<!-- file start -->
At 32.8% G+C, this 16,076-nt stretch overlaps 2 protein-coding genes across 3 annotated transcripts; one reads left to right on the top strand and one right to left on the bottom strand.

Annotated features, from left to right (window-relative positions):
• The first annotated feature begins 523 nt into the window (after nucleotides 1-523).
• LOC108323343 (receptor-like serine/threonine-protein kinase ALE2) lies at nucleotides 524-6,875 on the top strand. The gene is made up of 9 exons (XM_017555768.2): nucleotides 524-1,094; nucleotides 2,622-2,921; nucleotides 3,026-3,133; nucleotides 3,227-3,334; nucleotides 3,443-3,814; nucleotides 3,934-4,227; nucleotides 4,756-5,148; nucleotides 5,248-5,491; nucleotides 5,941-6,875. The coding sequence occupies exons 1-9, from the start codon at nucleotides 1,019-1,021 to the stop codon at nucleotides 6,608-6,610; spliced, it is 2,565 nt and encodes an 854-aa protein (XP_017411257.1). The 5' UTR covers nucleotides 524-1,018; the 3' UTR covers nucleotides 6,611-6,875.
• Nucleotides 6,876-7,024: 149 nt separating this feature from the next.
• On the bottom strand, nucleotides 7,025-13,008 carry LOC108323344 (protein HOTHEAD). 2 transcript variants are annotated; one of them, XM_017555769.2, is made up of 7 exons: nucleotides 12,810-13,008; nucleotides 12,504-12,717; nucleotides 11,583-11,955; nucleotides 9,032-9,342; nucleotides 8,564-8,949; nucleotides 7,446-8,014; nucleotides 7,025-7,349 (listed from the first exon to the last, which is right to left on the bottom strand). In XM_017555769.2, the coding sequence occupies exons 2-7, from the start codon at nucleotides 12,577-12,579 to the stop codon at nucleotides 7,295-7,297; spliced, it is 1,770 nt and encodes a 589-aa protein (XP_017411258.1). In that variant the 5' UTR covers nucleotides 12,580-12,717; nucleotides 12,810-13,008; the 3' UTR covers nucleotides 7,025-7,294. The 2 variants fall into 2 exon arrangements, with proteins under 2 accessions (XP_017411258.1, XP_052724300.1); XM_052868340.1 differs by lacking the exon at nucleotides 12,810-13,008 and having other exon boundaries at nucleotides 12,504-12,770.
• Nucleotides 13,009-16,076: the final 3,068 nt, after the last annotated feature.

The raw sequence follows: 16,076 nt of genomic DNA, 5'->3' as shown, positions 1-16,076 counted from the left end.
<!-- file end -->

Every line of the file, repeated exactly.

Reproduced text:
At 32.8% G+C, this 16,076-nt stretch overlaps 2 protein-coding genes across 3 annotated transcripts; one reads left to right on the top strand and one right to left on the bottom strand.

Annotated features, from left to right (window-relative positions):
• The first annotated feature begins 523 nt into the window (after nucleotides 1-523).
• LOC108323343 (receptor-like serine/threonine-protein kinase ALE2) lies at nucleotides 524-6,875 on the top strand. The gene is made up of 9 exons (XM_017555768.2): nucleotides 524-1,094; nucleotides 2,622-2,921; nucleotides 3,026-3,133; nucleotides 3,227-3,334; nucleotides 3,443-3,814; nucleotides 3,934-4,227; nucleotides 4,756-5,148; nucleotides 5,248-5,491; nucleotides 5,941-6,875. The coding sequence occupies exons 1-9, from the start codon at nucleotides 1,019-1,021 to the stop codon at nucleotides 6,608-6,610; spliced, it is 2,565 nt and encodes an 854-aa protein (XP_017411257.1). The 5' UTR covers nucleotides 524-1,018; the 3' UTR covers nucleotides 6,611-6,875.
• Nucleotides 6,876-7,024: 149 nt separating this feature from the next.
• On the bottom strand, nucleotides 7,025-13,008 carry LOC108323344 (protein HOTHEAD). 2 transcript variants are annotated; one of them, XM_017555769.2, is made up of 7 exons: nucleotides 12,810-13,008; nucleotides 12,504-12,717; nucleotides 11,583-11,955; nucleotides 9,032-9,342; nucleotides 8,564-8,949; nucleotides 7,446-8,014; nucleotides 7,025-7,349 (listed from the first exon to the last, which is right to left on the bottom strand). In XM_017555769.2, the coding sequence occupies exons 2-7, from the start codon at nucleotides 12,577-12,579 to the stop codon at nucleotides 7,295-7,297; spliced, it is 1,770 nt and encodes a 589-aa protein (XP_017411258.1). In that variant the 5' UTR covers nucleotides 12,580-12,717; nucleotides 12,810-13,008; the 3' UTR covers nucleotides 7,025-7,294. The 2 variants fall into 2 exon arrangements, with proteins under 2 accessions (XP_017411258.1, XP_052724300.1); XM_052868340.1 differs by lacking the exon at nucleotides 12,810-13,008 and having other exon boundaries at nucleotides 12,504-12,770.
• Nucleotides 13,009-16,076: the final 3,068 nt, after the last annotated feature.

The raw sequence follows: 16,076 nt of genomic DNA, 5'->3' as shown, positions 1-16,076 counted from the left end.